University of Hertfordshire physicists track atmospheric particles producing Monday's red sky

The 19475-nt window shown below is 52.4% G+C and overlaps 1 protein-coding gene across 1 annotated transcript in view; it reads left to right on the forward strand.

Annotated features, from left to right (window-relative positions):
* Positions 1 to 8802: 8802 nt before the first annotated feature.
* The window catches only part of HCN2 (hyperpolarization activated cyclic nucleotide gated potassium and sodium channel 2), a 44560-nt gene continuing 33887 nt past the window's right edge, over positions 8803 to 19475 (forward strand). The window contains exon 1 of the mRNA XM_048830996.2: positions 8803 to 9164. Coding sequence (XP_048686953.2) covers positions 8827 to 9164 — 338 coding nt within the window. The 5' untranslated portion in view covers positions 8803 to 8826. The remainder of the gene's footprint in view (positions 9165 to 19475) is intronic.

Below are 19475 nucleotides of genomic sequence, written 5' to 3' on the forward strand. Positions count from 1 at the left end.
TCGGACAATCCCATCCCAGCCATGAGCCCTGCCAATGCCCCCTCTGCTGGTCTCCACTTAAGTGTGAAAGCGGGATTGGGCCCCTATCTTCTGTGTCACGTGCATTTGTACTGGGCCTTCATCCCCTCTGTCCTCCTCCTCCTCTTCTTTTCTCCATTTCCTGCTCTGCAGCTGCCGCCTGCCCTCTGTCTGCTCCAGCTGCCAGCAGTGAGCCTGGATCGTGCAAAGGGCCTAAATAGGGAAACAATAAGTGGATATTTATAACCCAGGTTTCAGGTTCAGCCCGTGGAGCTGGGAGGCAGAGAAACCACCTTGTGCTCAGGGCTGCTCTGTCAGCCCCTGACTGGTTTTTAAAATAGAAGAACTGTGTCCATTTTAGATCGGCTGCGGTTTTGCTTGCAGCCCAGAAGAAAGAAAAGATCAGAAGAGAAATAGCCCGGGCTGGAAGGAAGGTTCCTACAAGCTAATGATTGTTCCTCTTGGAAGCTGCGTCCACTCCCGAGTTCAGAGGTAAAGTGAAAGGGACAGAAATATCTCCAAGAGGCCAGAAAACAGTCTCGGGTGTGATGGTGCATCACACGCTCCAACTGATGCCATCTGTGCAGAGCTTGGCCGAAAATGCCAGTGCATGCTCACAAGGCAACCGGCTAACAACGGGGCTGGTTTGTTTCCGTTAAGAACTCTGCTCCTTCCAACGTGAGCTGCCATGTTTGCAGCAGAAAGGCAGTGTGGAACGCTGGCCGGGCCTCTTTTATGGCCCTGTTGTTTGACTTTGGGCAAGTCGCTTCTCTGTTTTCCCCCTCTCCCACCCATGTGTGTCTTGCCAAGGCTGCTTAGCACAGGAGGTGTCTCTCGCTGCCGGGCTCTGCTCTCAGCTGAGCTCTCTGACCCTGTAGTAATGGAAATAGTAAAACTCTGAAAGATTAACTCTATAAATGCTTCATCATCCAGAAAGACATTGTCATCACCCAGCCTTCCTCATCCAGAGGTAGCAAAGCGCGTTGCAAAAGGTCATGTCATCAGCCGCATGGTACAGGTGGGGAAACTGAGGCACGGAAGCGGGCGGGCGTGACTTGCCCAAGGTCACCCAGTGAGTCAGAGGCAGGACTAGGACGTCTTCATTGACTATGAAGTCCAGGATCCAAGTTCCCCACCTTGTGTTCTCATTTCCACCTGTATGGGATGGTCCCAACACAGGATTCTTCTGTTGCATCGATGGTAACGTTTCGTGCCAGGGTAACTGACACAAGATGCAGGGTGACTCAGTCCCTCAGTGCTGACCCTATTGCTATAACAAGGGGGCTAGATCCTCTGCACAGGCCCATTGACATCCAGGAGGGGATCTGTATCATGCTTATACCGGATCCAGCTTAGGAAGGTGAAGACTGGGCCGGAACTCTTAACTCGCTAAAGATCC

Using a Lidar, a laser ranging instrument, at the University’s Bayfordbury Observatory near Hertford, the team monitored the height of the particles throughout the day. Laser pulses reflected from the particles show their arrival around midday, their growing height in the atmosphere, and their eventual departure in the evening.The atmospheric profile was measured every second, allowing the changes in the particle layering to be observed throughout the day. The particles responsible for the red sky are seen as a diagonal stripe in the profile sequence. The layer of dust arrived over Hertford around 11:00 GMT at 1 km altitude, drifted past over the next 6 hours at progressively higher altitudes, and reached 2-3 km altitude by the time it moved away from Hertford around 18:00 UTC.